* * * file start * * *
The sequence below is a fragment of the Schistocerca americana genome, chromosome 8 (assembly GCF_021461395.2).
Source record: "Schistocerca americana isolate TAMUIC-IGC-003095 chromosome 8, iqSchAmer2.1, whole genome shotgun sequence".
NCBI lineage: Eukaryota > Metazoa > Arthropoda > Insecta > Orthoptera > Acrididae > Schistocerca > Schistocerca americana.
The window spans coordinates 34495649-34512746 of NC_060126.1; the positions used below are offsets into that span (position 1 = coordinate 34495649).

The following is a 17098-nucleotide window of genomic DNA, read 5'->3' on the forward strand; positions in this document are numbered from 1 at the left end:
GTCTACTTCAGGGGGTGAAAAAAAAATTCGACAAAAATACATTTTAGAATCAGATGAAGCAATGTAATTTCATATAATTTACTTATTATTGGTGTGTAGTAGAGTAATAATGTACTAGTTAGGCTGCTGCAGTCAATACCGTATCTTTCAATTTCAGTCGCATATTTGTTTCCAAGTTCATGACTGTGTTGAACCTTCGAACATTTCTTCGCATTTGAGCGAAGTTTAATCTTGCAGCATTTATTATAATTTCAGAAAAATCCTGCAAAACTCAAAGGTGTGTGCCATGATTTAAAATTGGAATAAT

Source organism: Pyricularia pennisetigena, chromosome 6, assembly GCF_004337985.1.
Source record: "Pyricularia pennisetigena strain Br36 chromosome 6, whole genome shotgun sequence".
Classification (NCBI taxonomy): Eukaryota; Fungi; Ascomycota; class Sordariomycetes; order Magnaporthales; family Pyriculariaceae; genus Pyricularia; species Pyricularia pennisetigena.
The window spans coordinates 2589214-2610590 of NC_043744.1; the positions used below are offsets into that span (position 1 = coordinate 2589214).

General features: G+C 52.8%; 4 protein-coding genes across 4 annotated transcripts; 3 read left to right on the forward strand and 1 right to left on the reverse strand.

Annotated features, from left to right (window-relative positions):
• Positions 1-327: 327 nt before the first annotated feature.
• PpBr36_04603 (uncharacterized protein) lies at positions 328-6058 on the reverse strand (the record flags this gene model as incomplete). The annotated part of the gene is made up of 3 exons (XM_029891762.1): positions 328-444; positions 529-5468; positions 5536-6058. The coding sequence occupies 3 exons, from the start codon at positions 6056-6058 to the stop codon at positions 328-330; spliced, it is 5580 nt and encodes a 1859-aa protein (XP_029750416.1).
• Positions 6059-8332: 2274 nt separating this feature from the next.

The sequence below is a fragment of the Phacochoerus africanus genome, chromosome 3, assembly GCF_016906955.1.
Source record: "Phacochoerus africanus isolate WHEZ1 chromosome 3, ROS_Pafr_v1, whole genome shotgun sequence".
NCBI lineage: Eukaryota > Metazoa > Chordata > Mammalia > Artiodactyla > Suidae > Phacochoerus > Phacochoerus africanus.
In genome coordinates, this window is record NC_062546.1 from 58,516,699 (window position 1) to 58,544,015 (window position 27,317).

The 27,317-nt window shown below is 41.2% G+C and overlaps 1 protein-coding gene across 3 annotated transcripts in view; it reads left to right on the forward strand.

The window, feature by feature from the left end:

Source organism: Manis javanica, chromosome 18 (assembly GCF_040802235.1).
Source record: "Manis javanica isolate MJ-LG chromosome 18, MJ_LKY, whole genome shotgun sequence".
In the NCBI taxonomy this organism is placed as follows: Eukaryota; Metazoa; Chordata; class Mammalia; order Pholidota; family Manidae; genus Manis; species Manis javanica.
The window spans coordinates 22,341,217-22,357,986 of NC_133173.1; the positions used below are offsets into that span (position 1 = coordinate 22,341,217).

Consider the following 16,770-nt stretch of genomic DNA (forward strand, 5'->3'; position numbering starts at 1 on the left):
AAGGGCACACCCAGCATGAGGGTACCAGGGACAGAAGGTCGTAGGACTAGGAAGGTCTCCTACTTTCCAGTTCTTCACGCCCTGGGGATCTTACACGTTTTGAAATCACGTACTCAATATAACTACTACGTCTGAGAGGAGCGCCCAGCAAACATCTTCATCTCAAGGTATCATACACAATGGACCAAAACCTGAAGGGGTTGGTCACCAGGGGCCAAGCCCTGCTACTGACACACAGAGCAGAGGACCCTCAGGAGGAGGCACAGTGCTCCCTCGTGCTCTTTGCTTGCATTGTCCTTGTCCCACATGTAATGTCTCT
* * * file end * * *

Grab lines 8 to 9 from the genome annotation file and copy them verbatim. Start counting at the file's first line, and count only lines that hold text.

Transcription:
Source record: "Pyricularia pennisetigena strain Br36 chromosome 6, whole genome shotgun sequence".
Classification (NCBI taxonomy): Eukaryota; Fungi; Ascomycota; class Sordariomycetes; order Magnaporthales; family Pyriculariaceae; genus Pyricularia; species Pyricularia pennisetigena.